Prevention

Help us keep Okanagan waters zebra and quagga mussel free! Help spread the message. Have “the talk” with neighbours, friends and family.

If you know someone who boats, fishes and travels in and out of our valley with their boat or other water recreation equipment,cask what they’re doing to help prevent the spread. Make sure they follow the “Clean, Drain, Dry” protocol, and are stopping at watercraft inspection stations

Quaggas on beach - Pennsylvania Sea Grant
Quagga mussel on boat motor - National Park Service

Clean. Drain. Dry. is now part of modern boating and watercraft etiquette in Canada and the U.S. It has also been adopted as a best practice by B.C. and several U.S. states to prevent the spread of aquatic invasive species. It’s what anyone should do with their water recreation equipment whenever traveling from one lake, river or stream to another, even if it’s paddle board or just wading boots that have gotten wet.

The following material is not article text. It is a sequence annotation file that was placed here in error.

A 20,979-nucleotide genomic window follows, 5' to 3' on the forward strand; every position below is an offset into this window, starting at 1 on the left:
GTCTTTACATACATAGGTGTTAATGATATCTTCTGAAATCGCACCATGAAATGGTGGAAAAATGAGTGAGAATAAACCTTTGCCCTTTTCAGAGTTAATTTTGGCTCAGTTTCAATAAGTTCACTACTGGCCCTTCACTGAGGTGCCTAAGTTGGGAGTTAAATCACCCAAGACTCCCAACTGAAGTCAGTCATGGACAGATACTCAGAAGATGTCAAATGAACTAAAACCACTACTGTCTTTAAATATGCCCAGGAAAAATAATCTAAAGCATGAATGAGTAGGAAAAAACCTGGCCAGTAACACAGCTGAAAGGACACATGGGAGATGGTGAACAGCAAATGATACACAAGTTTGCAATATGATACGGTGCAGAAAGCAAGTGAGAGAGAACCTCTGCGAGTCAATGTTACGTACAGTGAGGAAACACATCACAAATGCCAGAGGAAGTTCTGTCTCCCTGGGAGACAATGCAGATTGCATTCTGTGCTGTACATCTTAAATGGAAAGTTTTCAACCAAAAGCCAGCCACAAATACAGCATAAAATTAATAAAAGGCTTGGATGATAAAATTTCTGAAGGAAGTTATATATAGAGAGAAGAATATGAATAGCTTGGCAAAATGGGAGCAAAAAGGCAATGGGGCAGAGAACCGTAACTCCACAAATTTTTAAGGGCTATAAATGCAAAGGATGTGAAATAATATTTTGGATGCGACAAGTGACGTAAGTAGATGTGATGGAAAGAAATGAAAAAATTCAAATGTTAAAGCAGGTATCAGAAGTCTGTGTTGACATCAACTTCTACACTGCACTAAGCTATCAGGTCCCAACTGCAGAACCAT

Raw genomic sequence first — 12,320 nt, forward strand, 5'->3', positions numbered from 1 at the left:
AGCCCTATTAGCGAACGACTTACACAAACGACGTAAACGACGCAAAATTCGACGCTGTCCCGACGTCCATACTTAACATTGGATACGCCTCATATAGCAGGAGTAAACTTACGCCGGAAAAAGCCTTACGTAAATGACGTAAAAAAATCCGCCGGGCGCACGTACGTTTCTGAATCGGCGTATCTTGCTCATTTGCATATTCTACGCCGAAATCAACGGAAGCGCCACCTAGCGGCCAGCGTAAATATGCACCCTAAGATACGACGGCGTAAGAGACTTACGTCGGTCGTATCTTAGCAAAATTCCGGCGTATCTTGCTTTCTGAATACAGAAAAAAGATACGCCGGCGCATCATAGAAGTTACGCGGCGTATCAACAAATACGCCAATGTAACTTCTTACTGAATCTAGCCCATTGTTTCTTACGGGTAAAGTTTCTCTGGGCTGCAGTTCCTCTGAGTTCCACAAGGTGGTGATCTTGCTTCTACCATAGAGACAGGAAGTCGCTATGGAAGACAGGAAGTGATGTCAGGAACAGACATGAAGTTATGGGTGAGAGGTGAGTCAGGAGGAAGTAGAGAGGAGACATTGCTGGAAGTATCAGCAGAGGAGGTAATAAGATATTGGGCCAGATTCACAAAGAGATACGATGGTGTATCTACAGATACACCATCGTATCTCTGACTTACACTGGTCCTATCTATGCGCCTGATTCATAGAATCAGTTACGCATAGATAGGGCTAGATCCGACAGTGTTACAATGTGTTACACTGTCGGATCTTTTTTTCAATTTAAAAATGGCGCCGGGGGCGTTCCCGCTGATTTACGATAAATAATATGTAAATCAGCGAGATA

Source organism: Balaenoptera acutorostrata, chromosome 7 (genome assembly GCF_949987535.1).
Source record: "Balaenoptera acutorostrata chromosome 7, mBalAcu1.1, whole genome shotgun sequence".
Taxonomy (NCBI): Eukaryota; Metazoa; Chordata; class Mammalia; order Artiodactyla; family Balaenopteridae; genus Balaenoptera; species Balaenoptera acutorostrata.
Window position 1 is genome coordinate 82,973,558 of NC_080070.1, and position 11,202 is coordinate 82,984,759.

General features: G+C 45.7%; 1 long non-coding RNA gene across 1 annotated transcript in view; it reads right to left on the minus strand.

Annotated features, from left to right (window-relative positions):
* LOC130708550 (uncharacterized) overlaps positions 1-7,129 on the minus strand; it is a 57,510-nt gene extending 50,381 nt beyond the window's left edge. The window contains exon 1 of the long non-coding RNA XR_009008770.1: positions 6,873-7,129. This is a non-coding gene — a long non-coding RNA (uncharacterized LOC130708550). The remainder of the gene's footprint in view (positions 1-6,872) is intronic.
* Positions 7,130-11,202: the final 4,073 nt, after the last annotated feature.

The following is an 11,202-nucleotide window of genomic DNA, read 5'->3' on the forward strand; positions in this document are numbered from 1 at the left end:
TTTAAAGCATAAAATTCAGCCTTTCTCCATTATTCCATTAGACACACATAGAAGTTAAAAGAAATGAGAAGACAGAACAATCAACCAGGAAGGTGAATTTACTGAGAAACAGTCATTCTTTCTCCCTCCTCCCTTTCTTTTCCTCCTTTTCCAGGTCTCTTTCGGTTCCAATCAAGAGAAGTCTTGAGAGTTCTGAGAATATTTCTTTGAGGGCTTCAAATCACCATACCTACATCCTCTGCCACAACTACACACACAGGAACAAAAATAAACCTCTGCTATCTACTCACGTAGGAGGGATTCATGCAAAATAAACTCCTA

Here’s how it works:

CLEAN off all plants, animals and mud from your watercraft and related equipment (e.g. boots, waders, fishing gear). If a power washing station is available, use it.

DRAIN (on dry land) any item that can hold water (e.g. buckets, wells, bilge and ballast).

DRY all items completely before launching the watercraft into another body of water.

CHECK THESE COMMON HIDING SPOTS FOR INVASIVE SPECIES:

Inspection Stations:

There are 10 watercraft inspection stations in BC. Nine are open dusk to dawn, one (The Golden BC station) is open 24 hours. If you are hauling watercraft outside of inspection hours, call the 1-800 inspection hotline at 1-877-952-7277 (RAPP)